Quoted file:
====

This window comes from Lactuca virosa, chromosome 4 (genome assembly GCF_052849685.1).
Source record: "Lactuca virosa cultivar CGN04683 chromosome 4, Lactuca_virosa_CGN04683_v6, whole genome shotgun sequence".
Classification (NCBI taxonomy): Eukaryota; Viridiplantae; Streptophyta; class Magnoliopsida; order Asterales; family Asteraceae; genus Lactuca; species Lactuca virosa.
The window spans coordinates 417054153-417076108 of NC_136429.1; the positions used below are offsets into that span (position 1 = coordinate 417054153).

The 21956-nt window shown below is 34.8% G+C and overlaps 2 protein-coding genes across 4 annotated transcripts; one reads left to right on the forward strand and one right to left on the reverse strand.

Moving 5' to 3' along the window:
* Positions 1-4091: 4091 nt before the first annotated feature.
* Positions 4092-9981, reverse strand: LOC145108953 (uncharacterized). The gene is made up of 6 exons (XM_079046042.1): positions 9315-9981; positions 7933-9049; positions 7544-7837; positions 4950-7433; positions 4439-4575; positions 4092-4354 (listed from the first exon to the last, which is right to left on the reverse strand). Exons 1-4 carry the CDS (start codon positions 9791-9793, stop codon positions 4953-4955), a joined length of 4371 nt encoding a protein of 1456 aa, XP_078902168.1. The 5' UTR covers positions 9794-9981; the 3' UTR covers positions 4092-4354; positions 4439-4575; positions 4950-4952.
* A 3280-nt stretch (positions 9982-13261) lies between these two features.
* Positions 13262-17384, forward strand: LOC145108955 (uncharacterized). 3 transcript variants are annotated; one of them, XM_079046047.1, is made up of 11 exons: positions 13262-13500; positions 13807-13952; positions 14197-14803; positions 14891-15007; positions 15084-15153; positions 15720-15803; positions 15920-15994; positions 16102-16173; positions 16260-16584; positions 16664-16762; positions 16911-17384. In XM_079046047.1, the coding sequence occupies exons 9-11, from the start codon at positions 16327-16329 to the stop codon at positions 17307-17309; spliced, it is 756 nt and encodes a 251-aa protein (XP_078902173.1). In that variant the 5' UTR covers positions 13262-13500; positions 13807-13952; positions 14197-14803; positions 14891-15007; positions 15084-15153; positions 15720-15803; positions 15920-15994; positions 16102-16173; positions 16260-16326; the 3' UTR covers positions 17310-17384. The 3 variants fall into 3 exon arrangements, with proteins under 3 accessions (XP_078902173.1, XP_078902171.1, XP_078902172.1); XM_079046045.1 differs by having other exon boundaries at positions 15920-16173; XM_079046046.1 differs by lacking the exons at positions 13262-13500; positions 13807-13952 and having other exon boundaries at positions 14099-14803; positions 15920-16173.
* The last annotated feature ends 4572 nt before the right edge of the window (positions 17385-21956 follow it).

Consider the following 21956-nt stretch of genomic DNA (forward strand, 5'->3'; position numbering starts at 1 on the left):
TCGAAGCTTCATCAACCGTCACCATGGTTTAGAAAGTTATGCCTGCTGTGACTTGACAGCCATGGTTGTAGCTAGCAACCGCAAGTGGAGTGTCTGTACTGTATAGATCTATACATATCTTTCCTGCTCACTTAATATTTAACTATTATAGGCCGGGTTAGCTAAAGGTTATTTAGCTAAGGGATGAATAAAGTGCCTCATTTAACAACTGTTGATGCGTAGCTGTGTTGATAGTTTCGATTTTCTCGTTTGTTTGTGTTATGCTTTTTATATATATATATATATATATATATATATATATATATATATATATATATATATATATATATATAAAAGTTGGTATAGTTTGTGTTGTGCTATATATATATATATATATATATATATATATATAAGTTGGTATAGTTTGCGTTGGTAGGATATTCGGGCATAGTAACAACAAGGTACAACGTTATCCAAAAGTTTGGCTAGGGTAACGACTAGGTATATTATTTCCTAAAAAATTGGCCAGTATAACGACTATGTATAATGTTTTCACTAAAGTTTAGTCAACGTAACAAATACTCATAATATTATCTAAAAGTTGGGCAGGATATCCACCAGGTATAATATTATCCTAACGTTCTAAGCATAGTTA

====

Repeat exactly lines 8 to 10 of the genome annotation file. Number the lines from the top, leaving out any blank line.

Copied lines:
* Positions 4092-9981, reverse strand: LOC145108953 (uncharacterized). The gene is made up of 6 exons (XM_079046042.1): positions 9315-9981; positions 7933-9049; positions 7544-7837; positions 4950-7433; positions 4439-4575; positions 4092-4354 (listed from the first exon to the last, which is right to left on the reverse strand). Exons 1-4 carry the CDS (start codon positions 9791-9793, stop codon positions 4953-4955), a joined length of 4371 nt encoding a protein of 1456 aa, XP_078902168.1. The 5' UTR covers positions 9794-9981; the 3' UTR covers positions 4092-4354; positions 4439-4575; positions 4950-4952.
* A 3280-nt stretch (positions 9982-13261) lies between these two features.
* Positions 13262-17384, forward strand: LOC145108955 (uncharacterized). 3 transcript variants are annotated; one of them, XM_079046047.1, is made up of 11 exons: positions 13262-13500; positions 13807-13952; positions 14197-14803; positions 14891-15007; positions 15084-15153; positions 15720-15803; positions 15920-15994; positions 16102-16173; positions 16260-16584; positions 16664-16762; positions 16911-17384. In XM_079046047.1, the coding sequence occupies exons 9-11, from the start codon at positions 16327-16329 to the stop codon at positions 17307-17309; spliced, it is 756 nt and encodes a 251-aa protein (XP_078902173.1). In that variant the 5' UTR covers positions 13262-13500; positions 13807-13952; positions 14197-14803; positions 14891-15007; positions 15084-15153; positions 15720-15803; positions 15920-15994; positions 16102-16173; positions 16260-16326; the 3' UTR covers positions 17310-17384. The 3 variants fall into 3 exon arrangements, with proteins under 3 accessions (XP_078902173.1, XP_078902171.1, XP_078902172.1); XM_079046045.1 differs by having other exon boundaries at positions 15920-16173; XM_079046046.1 differs by lacking the exons at positions 13262-13500; positions 13807-13952 and having other exon boundaries at positions 14099-14803; positions 15920-16173.